THE author believes that art in America cannot make its way to the people without a medium that will educate. Illustration has done its part. It is a popular art and a popular language, and its influence continues.

Painting cannot become a vital feature in our country for a long time, owing to the absence of tradition and the comparatively slight opportunity afforded the majority for seeing the work of strong painters. Nor could the product of the talented few be other than limited in its influence even though it were to become far more accessible, for we must not lose sight of the truth that merely seeing or possessing pictures does not disclose the secret of their construction or necessarily impart to us wholesome impulses and deeper insight. Our limitations continue until we try to produce a creative work, and in the effort we gradually learn the pictorial language.

What is needed is an art so simple and in its first stages so nearly a mechanical operation that all may practise it.

Photography has touched the life of every one. It has supplanted to a large extent the use of the pencil and the brush, as it overcomes the average person's inability to draw with accuracy the objects before him. The exact and forceful lens of the camera renders nature sufficiently well to hold the interest and gratify the scientific wish for a clear reproduction. To this extent photography is a convenience, but as yet it is a tool almost uninfluenced by the mind of the operator. The processes inherited from Daguerre remain practically unchanged to-day. Their results are known popularly as "good straight photography," and as now practised they are singularly unsuited to artistic work and wholly impossible for the expression of pictorial thought.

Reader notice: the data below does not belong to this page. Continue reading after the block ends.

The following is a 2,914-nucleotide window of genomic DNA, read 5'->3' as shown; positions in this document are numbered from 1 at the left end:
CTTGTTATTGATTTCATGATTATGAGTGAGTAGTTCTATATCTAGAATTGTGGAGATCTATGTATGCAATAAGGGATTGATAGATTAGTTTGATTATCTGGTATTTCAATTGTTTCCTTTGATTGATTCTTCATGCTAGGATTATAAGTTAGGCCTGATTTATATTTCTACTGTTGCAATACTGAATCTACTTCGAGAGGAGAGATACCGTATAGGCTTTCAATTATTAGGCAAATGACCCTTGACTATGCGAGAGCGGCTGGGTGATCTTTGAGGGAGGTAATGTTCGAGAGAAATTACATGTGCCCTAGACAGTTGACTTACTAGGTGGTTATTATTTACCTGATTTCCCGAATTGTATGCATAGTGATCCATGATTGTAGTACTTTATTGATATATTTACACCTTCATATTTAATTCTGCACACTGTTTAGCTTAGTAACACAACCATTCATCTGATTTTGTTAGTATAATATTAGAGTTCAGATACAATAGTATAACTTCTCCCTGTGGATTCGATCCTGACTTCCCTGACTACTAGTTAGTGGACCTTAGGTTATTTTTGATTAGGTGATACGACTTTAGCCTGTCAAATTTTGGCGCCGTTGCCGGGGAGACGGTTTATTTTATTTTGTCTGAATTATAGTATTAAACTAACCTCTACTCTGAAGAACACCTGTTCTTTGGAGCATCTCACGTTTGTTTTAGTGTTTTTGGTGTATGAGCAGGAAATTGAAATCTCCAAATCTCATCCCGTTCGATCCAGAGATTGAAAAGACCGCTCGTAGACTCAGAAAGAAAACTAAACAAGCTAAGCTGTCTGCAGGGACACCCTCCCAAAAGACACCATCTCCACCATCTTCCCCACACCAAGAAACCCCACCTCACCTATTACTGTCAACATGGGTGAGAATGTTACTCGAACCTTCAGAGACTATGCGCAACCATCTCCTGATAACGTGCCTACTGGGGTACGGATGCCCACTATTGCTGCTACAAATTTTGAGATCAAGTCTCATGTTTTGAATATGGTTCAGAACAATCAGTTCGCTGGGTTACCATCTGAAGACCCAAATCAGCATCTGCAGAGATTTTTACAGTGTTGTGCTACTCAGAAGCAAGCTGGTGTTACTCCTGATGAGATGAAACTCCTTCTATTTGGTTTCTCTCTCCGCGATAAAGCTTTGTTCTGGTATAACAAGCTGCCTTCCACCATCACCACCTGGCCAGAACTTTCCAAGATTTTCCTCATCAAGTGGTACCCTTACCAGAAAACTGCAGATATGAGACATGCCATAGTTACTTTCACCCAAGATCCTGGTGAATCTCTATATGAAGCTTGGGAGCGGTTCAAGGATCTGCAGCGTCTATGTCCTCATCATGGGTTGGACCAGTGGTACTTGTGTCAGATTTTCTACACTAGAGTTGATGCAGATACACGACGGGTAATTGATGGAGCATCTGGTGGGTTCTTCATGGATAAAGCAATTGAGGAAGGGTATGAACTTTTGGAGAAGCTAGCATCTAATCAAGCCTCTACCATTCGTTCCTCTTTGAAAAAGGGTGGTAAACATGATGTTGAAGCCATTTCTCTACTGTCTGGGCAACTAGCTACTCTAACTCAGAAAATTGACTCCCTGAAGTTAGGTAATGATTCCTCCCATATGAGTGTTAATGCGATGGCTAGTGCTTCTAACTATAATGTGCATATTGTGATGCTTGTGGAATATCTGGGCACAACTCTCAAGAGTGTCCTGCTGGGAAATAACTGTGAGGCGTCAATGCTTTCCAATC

Enslaved by commercialism, this plain photography has run into a lifeless groove. It has established a realism tending to preclude that nourishment and refreshing mental influence found in suggestion and in the creative powers resulting in beauty. Its direct result has been to instill in the public a taste for literalism chilling in its effect upon every form of art.

Art in photography is possible only in an extension of the methods known and in the employment of new processes to effect a manipulation of the photo-image. When the tool is made so pliable that it records more than the surface appearance of things, when the personal element enters to give life to the accurate records, the present limitations of impersonal representation are removed from photography, and its large true sphere of influence opens. Not the subject merely, but the quality attained in the treatment of the subject, will become our chief source of delight.

Several methods are used at the present time to modify the lens record. In some instances the printing paper is worked upon in such a manner as to leave undeveloped the less desirable definitions of form contained in the negative. A certain resemblance to creative work results, and much beauty has often been attained, but "picture unity" and "picture expression" have rarely been reached. Certain other factors are required to produce them. If creative work is to enter into photography, it must be possible to make on the negative a line of any character and to control the light and shade with the facility of one who paints.